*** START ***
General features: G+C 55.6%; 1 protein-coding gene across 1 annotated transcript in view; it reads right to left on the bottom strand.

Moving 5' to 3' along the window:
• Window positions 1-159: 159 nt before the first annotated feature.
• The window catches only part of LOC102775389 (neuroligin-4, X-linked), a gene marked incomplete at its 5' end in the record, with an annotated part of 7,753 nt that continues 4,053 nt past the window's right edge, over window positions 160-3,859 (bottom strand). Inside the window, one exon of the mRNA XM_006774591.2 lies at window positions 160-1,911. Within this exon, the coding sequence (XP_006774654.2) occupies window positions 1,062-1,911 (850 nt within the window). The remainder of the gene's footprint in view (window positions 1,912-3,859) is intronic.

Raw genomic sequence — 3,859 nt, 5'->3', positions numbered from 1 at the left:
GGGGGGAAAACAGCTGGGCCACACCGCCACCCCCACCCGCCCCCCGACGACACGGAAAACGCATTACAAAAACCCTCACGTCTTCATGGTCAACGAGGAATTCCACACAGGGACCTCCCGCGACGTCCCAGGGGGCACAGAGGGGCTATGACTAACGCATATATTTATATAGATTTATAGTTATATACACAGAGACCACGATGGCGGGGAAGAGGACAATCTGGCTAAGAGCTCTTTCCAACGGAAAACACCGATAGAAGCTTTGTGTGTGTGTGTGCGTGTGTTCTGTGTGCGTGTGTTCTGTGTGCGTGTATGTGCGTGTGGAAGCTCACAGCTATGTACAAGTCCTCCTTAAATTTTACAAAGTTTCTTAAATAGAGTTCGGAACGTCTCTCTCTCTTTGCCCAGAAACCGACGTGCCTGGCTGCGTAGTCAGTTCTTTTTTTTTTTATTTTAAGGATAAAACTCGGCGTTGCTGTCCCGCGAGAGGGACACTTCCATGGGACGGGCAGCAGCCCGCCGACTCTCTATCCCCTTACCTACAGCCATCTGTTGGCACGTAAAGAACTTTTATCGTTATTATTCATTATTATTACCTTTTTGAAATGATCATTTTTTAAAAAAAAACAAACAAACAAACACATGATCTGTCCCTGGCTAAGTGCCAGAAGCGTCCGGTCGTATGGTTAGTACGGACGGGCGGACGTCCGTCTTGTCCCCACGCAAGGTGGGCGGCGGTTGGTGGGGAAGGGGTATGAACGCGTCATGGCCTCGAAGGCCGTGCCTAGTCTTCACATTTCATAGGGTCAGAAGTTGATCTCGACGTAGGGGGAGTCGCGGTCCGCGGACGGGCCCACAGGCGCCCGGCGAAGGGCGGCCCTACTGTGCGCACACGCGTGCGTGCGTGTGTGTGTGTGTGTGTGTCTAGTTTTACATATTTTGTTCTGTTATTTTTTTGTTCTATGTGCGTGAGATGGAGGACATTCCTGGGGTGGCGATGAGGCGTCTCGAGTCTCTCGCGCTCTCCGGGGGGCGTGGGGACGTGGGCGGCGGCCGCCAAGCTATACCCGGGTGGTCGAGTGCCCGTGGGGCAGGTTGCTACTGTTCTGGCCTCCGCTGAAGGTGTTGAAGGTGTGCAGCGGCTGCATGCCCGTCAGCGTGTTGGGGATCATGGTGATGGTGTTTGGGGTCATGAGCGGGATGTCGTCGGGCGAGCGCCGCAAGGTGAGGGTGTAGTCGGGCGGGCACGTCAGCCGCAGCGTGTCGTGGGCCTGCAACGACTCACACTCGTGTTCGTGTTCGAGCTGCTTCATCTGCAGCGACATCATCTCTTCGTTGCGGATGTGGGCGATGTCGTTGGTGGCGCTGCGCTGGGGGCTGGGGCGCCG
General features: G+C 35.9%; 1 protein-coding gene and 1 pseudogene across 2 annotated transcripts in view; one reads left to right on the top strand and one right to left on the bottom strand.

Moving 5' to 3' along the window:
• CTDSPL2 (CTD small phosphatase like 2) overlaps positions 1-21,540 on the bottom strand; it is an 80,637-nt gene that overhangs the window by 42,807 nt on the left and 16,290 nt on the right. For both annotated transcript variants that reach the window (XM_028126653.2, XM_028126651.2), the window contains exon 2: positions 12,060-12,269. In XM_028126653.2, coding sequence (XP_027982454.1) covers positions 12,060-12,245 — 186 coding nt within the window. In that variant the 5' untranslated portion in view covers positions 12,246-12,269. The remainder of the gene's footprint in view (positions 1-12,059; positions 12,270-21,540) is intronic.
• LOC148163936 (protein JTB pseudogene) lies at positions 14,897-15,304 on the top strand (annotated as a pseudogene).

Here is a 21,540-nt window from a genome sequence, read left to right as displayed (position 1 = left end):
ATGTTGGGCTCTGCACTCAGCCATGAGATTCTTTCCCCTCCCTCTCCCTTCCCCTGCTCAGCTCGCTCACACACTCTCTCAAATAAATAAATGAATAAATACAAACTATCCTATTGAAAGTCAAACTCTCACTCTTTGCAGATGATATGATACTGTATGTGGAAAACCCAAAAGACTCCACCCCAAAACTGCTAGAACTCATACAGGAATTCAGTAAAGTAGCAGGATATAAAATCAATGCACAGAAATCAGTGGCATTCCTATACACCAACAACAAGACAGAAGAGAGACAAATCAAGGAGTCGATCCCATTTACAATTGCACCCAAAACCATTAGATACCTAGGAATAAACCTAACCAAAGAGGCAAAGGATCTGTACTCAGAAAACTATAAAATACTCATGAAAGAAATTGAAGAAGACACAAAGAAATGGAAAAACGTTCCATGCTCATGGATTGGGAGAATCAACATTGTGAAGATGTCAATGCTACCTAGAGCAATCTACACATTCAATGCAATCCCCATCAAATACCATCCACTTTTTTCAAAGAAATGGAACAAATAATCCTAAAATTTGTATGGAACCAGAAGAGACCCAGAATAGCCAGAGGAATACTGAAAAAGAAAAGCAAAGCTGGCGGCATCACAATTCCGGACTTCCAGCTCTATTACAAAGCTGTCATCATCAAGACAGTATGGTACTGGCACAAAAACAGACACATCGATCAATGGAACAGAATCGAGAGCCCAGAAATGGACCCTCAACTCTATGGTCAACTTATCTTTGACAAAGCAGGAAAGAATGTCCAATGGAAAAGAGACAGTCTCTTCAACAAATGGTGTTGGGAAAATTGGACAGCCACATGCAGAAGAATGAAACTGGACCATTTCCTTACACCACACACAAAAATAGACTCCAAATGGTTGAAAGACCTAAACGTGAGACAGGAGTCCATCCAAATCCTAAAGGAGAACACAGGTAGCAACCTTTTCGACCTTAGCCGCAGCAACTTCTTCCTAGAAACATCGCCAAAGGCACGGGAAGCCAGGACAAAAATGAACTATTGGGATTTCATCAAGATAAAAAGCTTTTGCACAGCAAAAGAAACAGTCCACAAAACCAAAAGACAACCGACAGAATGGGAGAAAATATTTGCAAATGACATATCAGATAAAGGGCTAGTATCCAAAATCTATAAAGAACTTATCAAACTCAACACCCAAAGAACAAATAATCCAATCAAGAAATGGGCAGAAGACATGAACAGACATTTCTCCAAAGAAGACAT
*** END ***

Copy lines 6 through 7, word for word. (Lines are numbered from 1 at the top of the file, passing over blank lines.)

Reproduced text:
GGGGGGAAAACAGCTGGGCCACACCGCCACCCCCACCCGCCCCCCGACGACACGGAAAACGCATTACAAAAACCCTCACGTCTTCATGGTCAACGAGGAATTCCACACAGGGACCTCCCGCGACGTCCCAGGGGGCACAGAGGGGCTATGACTAACGCATATATTTATATAGATTTATAGTTATATACACAGAGACCACGATGGCGGGGAAGAGGACAATCTGGCTAAGAGCTCTTTCCAACGGAAAACACCGATAGAAGCTTTGTGTGTGTGTGTGCGTGTGTTCTGTGTGCGTGTGTTCTGTGTGCGTGTATGTGCGTGTGGAAGCTCACAGCTATGTACAAGTCCTCCTTAAATTTTACAAAGTTTCTTAAATAGAGTTCGGAACGTCTCTCTCTCTTTGCCCAGAAACCGACGTGCCTGGCTGCGTAGTCAGTTCTTTTTTTTTTTATTTTAAGGATAAAACTCGGCGTTGCTGTCCCGCGAGAGGGACACTTCCATGGGACGGGCAGCAGCCCGCCGACTCTCTATCCCCTTACCTACAGCCATCTGTTGGCACGTAAAGAACTTTTATCGTTATTATTCATTATTATTACCTTTTTGAAATGATCATTTTTTAAAAAAAAACAAACAAACAAACACATGATCTGTCCCTGGCTAAGTGCCAGAAGCGTCCGGTCGTATGGTTAGTACGGACGGGCGGACGTCCGTCTTGTCCCCACGCAAGGTGGGCGGCGGTTGGTGGGGAAGGGGTATGAACGCGTCATGGCCTCGAAGGCCGTGCCTAGTCTTCACATTTCATAGGGTCAGAAGTTGATCTCGACGTAGGGGGAGTCGCGGTCCGCGGACGGGCCCACAGGCGCCCGGCGAAGGGCGGCCCTACTGTGCGCACACGCGTGCGTGCGTGTGTGTGTGTGTGTGTGTCTAGTTTTACATATTTTGTTCTGTTATTTTTTTGTTCTATGTGCGTGAGATGGAGGACATTCCTGGGGTGGCGATGAGGCGTCTCGAGTCTCTCGCGCTCTCCGGGGGGCGTGGGGACGTGGGCGGCGGCCGCCAAGCTATACCCGGGTGGTCGAGTGCCCGTGGGGCAGGTTGCTACTGTTCTGGCCTCCGCTGAAGGTGTTGAAGGTGTGCAGCGGCTGCATGCCCGTCAGCGTGTTGGGGATCATGGTGATGGTGTTTGGGGTCATGAGCGGGATGTCGTCGGGCGAGCGCCGCAAGGTGAGGGTGTAGTCGGGCGGGCACGTCAGCCGCAGCGTGTCGTGGGCCTGCAACGACTCACACTCGTGTTCGTGTTCGAGCTGCTTCATCTGCAGCGACATCATCTCTTCGTTGCGGATGTGGGCGATGTCGTTGGTGGCGCTGCGCTGGGGGCTGGGGCGCCG
General features: G+C 35.9%; 1 protein-coding gene and 1 pseudogene across 2 annotated transcripts in view; one reads left to right on the top strand and one right to left on the bottom strand.